During my undergrad at Guelph I studied biology, specializing in plant evolutionary ecology. In addition to studying there, I had the opportunity to spend two summers working as a research assistant in Dr. Brian Husband’s lab, as well as completing a thesis project under the direction of Dr. Husband and other accomplished faculty. The experience helped me transition into a Masters project at Queen’s University under Dr. Chris Eckert. Although I have a lot of love for my new school in Kingston, I find myself missing many of the small things that made Guelph feel like my home, and not just my school, for the previous five years.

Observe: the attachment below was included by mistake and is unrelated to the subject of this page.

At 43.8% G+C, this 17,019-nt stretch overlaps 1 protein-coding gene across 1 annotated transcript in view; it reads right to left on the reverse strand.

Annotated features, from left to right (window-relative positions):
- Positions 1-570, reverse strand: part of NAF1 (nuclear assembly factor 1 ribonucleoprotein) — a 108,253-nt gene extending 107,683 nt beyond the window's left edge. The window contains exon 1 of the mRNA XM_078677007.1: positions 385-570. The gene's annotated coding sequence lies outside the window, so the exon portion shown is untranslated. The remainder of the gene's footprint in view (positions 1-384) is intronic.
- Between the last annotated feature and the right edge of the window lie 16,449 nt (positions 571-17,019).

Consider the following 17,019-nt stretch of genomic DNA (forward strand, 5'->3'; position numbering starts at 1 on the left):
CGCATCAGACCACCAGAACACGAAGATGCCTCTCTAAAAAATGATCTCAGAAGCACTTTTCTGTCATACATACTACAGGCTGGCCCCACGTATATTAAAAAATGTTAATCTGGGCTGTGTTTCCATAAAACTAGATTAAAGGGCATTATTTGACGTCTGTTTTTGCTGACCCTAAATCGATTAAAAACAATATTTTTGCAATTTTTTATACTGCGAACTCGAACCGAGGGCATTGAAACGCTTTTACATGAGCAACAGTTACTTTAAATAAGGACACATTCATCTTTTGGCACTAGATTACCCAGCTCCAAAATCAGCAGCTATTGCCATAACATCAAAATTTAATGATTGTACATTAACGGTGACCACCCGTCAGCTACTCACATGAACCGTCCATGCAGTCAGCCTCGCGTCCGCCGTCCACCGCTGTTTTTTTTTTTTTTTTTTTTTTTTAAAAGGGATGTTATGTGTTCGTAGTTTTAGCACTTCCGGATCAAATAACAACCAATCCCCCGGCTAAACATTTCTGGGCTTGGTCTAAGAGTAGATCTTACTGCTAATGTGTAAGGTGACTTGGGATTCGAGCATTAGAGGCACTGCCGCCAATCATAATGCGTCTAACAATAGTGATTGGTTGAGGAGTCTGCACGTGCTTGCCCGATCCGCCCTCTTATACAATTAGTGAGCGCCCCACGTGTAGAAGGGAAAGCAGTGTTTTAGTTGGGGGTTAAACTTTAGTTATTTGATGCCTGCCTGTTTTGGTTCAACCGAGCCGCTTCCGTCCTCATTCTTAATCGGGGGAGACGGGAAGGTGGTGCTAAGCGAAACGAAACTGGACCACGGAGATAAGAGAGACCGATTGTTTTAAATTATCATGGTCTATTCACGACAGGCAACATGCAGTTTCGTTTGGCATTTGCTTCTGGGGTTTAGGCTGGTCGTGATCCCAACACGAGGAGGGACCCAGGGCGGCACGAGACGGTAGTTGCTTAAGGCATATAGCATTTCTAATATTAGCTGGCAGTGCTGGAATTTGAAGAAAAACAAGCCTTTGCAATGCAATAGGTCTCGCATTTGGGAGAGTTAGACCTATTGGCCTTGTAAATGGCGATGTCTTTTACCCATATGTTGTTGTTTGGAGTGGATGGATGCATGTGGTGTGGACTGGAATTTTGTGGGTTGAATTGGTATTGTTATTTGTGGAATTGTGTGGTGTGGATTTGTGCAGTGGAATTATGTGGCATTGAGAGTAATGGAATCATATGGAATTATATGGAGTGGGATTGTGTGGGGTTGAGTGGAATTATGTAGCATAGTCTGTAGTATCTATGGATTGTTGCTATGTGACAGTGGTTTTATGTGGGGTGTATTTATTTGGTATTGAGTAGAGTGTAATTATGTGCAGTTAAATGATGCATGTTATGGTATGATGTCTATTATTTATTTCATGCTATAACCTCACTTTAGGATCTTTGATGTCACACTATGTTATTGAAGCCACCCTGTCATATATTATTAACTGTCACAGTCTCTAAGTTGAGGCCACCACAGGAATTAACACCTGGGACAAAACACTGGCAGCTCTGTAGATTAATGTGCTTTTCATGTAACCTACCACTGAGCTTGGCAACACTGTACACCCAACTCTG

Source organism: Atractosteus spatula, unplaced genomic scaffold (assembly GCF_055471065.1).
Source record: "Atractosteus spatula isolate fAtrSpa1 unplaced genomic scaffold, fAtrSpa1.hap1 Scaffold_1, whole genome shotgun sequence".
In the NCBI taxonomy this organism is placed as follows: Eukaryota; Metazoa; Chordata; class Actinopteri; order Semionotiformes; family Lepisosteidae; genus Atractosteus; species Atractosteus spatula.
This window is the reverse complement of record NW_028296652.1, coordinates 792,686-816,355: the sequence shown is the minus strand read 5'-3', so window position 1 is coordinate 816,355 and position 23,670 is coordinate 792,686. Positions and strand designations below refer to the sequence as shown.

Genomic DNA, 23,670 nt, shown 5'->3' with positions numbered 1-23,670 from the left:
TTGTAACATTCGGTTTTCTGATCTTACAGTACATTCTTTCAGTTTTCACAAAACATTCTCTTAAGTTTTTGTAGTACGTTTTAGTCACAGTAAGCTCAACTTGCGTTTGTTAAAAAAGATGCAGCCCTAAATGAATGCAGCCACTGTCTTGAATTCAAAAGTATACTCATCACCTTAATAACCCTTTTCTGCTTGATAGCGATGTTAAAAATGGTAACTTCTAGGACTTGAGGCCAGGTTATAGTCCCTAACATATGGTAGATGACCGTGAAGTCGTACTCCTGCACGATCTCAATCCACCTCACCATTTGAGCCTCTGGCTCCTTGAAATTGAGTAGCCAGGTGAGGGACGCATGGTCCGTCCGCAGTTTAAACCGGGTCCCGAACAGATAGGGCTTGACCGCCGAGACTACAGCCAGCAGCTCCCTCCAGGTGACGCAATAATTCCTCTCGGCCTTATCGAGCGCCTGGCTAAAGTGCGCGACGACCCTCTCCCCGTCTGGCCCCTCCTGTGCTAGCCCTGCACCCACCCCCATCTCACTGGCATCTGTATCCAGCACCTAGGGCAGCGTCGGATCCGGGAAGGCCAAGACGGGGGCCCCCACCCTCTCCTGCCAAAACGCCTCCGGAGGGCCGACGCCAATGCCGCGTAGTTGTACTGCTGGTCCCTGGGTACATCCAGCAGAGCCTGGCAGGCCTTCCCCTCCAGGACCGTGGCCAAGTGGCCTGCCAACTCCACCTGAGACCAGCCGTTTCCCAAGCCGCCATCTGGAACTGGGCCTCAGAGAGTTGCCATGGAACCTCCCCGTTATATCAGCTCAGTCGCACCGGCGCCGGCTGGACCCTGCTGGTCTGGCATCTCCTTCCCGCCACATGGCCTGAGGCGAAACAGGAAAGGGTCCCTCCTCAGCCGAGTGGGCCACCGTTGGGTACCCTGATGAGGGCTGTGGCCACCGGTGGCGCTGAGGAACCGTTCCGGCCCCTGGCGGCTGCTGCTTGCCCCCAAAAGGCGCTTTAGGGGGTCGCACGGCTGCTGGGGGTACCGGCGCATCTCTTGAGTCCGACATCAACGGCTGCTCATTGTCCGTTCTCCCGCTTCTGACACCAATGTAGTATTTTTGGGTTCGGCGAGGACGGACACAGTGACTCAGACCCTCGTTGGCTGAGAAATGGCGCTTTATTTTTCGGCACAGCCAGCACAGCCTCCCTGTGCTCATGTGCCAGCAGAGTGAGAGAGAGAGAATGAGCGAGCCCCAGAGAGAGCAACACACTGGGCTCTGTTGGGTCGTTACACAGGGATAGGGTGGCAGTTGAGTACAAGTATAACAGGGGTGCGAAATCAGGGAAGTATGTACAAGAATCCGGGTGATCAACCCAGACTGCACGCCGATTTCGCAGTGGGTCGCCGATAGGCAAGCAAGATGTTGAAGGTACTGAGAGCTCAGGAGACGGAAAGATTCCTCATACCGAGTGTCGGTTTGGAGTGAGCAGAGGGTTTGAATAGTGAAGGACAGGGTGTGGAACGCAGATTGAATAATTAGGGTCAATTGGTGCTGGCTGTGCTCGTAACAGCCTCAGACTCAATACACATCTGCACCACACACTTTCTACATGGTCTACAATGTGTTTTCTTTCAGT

One of the main differences between UoG and Queen’s is the ways they are (or aren’t) steeped in tradition. Although UoG has a truly proud history with both The Ontario Agricultural College and the Ontario Veterinary College being reputable institutions, it did not become a university until 1964. This means there aren’t the same long standing traditions that I see sometimes at Queen’s: like the fact that it’s likely to run into a grandparent who is an alumnus having a beer at a backyard homecoming party thrown by current students. However, because UoG is not fully rooted in the past, it means Gryphons have a chance to mold their own future identity as Guelph students.